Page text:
The rate of job creation in August was the quickest since 2022
Business activity in Dubai’s non-oil private sector economy climbed to a 38-month high as demand growth strengthened and input costs fell at record pace.
The emirate’s headline seasonally adjusted S&P Global purchasing managers’ index rose to 57.9 in August, from 56.4 in July, its highest reading since June 2019.
A reading above the neutral 50 level indicates economic expansion while one below points to a contraction.
The reading indicated a marked improvement in non-oil operating conditions, and was above the long-run series average of 54.5.
“The latest PMI data suggested that input costs at Dubai non-oil businesses had swiftly changed their direction in August, falling for the first time since the start of 2021 and at the quickest pace since the survey began almost 13 years ago,” said David Owen, an economist at S&P Global Market Intelligence.
Lower costs were largely a reflection of the recent drops in commodity prices, with the moderation of fuel prices encouraging companies to reduce their output prices last month and driving up their sales to a 38-month high.
Oil prices have fallen by about 20 per cent since the beginning of June.
Input prices across all sectors covered by the survey declined in August, leading to a solid cut in overall cost burdens that was the quickest recorded in the series history.
This was a result of lower fuel prices, as well as a decline in raw material prices and transport costs.
The upturn in output encouraged renewed stockpiling of inputs and a pick-up in employment growth, which hit its highest in eight months despite the global economic uncertainty.
The rate of job creation in August was the quickest since 2022.
Of the three sectors monitored by the Dubai PMI survey, activity growth was strongest in the travel and tourism industry in August, followed by wholesale and retail. Travel and tourism posted the fastest rise in output in more than three years.
Dubai hosted 7.12 million international visitors in the first half of 2022, about three times the 2.52 million tourists recorded in the same period last year, as it pursues its goal to become the world’s most visited destination.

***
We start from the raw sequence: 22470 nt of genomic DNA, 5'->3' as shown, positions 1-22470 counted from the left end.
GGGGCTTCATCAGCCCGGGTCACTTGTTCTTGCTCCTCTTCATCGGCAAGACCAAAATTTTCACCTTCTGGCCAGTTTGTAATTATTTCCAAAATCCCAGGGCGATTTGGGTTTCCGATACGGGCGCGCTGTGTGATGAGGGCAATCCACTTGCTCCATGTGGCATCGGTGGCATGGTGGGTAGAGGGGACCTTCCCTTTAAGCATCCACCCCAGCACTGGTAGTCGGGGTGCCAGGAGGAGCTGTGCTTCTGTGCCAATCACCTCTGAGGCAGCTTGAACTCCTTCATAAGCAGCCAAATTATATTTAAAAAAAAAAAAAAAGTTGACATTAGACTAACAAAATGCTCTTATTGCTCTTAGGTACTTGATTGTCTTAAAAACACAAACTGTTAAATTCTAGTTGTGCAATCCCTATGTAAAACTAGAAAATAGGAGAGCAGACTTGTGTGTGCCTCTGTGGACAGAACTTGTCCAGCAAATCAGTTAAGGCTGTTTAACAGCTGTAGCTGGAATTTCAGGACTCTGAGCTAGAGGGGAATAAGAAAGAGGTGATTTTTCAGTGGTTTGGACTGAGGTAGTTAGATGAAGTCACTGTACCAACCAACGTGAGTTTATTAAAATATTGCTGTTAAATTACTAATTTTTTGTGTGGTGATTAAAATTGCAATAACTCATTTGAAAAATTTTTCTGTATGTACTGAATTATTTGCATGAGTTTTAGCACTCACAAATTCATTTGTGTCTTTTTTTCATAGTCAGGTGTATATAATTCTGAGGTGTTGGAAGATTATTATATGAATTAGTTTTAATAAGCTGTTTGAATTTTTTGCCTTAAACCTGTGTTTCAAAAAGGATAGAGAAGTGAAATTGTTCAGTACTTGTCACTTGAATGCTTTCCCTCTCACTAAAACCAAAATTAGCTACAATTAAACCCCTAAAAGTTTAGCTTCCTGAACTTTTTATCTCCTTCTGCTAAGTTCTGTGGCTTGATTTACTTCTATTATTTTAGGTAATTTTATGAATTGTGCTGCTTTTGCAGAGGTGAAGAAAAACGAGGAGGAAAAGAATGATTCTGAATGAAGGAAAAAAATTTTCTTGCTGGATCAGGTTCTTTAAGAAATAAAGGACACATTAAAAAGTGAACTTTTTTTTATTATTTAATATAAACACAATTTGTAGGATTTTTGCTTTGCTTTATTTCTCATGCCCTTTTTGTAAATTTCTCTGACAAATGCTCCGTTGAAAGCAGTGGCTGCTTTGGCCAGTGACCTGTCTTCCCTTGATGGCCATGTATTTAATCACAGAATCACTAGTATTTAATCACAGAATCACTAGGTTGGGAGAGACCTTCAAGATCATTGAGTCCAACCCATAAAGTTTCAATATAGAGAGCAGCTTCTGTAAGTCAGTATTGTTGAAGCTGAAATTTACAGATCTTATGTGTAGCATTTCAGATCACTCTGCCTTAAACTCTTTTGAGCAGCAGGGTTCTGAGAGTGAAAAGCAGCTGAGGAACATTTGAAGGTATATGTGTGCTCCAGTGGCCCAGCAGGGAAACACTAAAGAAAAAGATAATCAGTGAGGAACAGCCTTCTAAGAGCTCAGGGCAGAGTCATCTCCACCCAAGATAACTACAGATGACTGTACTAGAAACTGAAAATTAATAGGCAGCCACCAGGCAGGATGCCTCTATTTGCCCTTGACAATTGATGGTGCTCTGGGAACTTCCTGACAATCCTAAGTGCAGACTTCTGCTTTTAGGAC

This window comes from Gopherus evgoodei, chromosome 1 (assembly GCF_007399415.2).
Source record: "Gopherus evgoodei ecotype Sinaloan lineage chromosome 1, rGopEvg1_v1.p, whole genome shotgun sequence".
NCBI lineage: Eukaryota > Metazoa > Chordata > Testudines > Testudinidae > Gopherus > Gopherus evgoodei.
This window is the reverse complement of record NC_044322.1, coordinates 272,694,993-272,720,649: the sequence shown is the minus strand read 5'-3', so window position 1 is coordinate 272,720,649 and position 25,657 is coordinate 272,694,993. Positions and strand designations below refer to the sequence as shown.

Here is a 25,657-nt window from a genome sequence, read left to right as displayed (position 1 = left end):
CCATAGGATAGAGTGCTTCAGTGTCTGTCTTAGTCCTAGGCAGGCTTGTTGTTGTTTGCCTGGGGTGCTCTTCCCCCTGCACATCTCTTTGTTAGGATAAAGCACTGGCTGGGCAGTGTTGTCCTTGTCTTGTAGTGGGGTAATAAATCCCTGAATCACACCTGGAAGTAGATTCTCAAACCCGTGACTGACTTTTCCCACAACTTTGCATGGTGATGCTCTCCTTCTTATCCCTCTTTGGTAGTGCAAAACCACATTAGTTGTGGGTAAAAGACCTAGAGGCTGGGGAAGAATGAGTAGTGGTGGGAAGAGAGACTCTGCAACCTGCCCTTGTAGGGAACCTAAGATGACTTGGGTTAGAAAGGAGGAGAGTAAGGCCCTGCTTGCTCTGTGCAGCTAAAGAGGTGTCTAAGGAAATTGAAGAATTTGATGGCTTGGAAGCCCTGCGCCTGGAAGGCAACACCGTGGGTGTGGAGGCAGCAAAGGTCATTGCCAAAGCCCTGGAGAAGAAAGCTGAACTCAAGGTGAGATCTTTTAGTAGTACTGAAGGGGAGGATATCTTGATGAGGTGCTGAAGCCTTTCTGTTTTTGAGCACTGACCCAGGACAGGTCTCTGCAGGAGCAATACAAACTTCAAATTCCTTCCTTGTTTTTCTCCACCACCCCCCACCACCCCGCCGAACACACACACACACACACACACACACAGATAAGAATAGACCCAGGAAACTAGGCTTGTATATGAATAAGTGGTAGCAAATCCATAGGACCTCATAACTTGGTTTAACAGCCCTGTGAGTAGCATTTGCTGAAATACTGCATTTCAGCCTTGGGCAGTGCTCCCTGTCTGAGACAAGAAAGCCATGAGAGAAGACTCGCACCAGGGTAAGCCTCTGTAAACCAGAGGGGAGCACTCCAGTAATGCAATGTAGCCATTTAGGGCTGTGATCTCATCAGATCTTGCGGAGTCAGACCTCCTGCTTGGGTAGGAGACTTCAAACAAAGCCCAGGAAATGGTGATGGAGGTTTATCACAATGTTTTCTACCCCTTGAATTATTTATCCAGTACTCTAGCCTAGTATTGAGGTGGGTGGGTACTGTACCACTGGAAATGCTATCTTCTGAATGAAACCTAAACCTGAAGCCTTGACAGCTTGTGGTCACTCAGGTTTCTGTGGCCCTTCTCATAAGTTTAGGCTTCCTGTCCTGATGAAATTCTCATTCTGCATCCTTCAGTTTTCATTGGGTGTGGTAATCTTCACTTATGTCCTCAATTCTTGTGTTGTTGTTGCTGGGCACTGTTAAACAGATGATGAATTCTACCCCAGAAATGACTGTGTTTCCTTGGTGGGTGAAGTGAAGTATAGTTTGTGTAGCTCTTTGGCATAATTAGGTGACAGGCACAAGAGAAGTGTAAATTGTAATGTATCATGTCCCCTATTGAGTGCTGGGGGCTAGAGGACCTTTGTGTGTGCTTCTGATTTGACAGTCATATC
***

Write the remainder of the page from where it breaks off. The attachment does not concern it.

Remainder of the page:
Expo 2020 Dubai helped the emirate to attract more visitors, along with various leisure and business events such as the Dubai Shopping Festival, the World Government Summit and the Arabian Travel Market.
The recent data brings the emirate closer to its pre-coronavirus pandemic levels of 8.36 million arrivals in the first six months of 2019, despite the slowdown in the global economy.
Dubai’s economy, which made a strong rebound last year from the coronavirus-induced slowdown, has carried the growth momentum into this year, supported by the resurgent travel and tourism sector and its rapidly improving property market.
The emirate’s economy grew 6.2 per cent in 2021, according to preliminary data from the Dubai Statistics Centre. In the first three months of this year, Dubai’s gross domestic product expanded 5.9 per cent, according to government data.
The UAE’s property sector continues to recover from the impact of the coronavirus pandemic on the back of government initiatives such as residency permits for retirees and remote workers, as well as the expansion of the 10-year golden visa programme and the economic boost generated by Expo 2020.
The value of property deals in Dubai more than doubled last year to break a 12-year record in terms of sales transactions, buoyed by demand in the secondary real estate market, according to listings portal Property Finder.
In July, Dubai recorded the highest number of sales transactions in the past 12 years, according to Property Finder.
“Overall the August survey data points to a strong third quarter for Dubai in terms of real growth,” said Emirates NBD chief economist Khatija Haque.
“We expect activity in the key tourism and retail sectors to be supported in the fourth quarter by World Cup visitors and a broad rebound in global travel.”